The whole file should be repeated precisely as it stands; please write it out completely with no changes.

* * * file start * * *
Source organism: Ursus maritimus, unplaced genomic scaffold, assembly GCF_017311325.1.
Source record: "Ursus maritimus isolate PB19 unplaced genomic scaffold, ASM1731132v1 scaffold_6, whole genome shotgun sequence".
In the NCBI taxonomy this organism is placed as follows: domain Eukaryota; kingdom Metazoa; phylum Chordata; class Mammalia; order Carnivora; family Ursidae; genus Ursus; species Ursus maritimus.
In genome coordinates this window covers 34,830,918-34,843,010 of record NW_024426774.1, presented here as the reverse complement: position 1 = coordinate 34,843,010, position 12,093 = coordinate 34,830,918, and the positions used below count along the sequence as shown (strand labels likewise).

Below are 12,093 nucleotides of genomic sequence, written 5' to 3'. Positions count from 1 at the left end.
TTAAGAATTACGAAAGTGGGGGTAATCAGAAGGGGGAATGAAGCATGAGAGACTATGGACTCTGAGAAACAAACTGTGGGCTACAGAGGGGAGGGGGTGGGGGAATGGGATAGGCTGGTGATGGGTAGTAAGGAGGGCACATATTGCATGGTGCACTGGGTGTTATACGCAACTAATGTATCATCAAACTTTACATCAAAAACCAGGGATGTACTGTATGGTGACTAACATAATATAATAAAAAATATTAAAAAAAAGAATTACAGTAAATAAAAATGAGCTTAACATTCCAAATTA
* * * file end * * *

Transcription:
Source organism: Ursus maritimus, unplaced genomic scaffold, assembly GCF_017311325.1.
Source record: "Ursus maritimus isolate PB19 unplaced genomic scaffold, ASM1731132v1 scaffold_6, whole genome shotgun sequence".
In the NCBI taxonomy this organism is placed as follows: domain Eukaryota; kingdom Metazoa; phylum Chordata; class Mammalia; order Carnivora; family Ursidae; genus Ursus; species Ursus maritimus.
In genome coordinates this window covers 34,830,918-34,843,010 of record NW_024426774.1, presented here as the reverse complement: position 1 = coordinate 34,843,010, position 12,093 = coordinate 34,830,918, and the positions used below count along the sequence as shown (strand labels likewise).

Below are 12,093 nucleotides of genomic sequence, written 5' to 3'. Positions count from 1 at the left end.
TTAAGAATTACGAAAGTGGGGGTAATCAGAAGGGGGAATGAAGCATGAGAGACTATGGACTCTGAGAAACAAACTGTGGGCTACAGAGGGGAGGGGGTGGGGGAATGGGATAGGCTGGTGATGGGTAGTAAGGAGGGCACATATTGCATGGTGCACTGGGTGTTATACGCAACTAATGTATCATCAAACTTTACATCAAAAACCAGGGATGTACTGTATGGTGACTAACATAATATAATAAAAAATATTAAAAAAAAGAATTACAGTAAATAAAAATGAGCTTAACATTCCAAATTA